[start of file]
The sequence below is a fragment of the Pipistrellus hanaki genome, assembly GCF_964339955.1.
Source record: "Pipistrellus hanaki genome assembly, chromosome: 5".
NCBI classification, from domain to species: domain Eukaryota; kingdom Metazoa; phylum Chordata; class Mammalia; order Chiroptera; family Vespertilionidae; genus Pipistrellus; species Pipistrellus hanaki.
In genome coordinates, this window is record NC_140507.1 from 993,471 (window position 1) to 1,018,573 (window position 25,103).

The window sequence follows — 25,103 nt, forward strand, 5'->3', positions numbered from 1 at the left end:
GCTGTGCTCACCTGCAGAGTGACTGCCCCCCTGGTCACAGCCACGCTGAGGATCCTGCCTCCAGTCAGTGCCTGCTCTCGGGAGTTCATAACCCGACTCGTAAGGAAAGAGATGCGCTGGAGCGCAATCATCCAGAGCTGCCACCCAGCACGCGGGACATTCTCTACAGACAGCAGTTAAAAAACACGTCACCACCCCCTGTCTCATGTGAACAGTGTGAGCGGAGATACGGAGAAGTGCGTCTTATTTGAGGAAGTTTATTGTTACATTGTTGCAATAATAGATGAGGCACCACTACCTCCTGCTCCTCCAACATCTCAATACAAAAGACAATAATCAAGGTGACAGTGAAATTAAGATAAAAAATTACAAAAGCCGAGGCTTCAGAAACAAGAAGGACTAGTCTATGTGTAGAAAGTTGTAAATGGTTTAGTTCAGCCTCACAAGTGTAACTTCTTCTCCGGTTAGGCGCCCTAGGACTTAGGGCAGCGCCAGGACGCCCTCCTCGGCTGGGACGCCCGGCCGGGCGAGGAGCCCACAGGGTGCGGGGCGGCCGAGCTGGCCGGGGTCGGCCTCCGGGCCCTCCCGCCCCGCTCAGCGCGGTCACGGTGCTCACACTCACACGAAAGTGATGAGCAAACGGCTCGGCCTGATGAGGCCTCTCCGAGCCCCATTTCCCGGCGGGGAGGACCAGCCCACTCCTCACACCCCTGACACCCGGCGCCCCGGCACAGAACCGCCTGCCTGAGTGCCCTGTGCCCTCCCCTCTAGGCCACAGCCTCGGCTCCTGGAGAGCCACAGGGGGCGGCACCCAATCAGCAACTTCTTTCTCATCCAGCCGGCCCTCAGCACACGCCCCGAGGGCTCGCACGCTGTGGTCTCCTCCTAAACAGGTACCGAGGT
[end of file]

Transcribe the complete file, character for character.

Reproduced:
The sequence below is a fragment of the Pipistrellus hanaki genome, assembly GCF_964339955.1.
Source record: "Pipistrellus hanaki genome assembly, chromosome: 5".
NCBI classification, from domain to species: domain Eukaryota; kingdom Metazoa; phylum Chordata; class Mammalia; order Chiroptera; family Vespertilionidae; genus Pipistrellus; species Pipistrellus hanaki.
In genome coordinates, this window is record NC_140507.1 from 993,471 (window position 1) to 1,018,573 (window position 25,103).

The window sequence follows — 25,103 nt, forward strand, 5'->3', positions numbered from 1 at the left end:
GCTGTGCTCACCTGCAGAGTGACTGCCCCCCTGGTCACAGCCACGCTGAGGATCCTGCCTCCAGTCAGTGCCTGCTCTCGGGAGTTCATAACCCGACTCGTAAGGAAAGAGATGCGCTGGAGCGCAATCATCCAGAGCTGCCACCCAGCACGCGGGACATTCTCTACAGACAGCAGTTAAAAAACACGTCACCACCCCCTGTCTCATGTGAACAGTGTGAGCGGAGATACGGAGAAGTGCGTCTTATTTGAGGAAGTTTATTGTTACATTGTTGCAATAATAGATGAGGCACCACTACCTCCTGCTCCTCCAACATCTCAATACAAAAGACAATAATCAAGGTGACAGTGAAATTAAGATAAAAAATTACAAAAGCCGAGGCTTCAGAAACAAGAAGGACTAGTCTATGTGTAGAAAGTTGTAAATGGTTTAGTTCAGCCTCACAAGTGTAACTTCTTCTCCGGTTAGGCGCCCTAGGACTTAGGGCAGCGCCAGGACGCCCTCCTCGGCTGGGACGCCCGGCCGGGCGAGGAGCCCACAGGGTGCGGGGCGGCCGAGCTGGCCGGGGTCGGCCTCCGGGCCCTCCCGCCCCGCTCAGCGCGGTCACGGTGCTCACACTCACACGAAAGTGATGAGCAAACGGCTCGGCCTGATGAGGCCTCTCCGAGCCCCATTTCCCGGCGGGGAGGACCAGCCCACTCCTCACACCCCTGACACCCGGCGCCCCGGCACAGAACCGCCTGCCTGAGTGCCCTGTGCCCTCCCCTCTAGGCCACAGCCTCGGCTCCTGGAGAGCCACAGGGGGCGGCACCCAATCAGCAACTTCTTTCTCATCCAGCCGGCCCTCAGCACACGCCCCGAGGGCTCGCACGCTGTGGTCTCCTCCTAAACAGGTACCGAGGT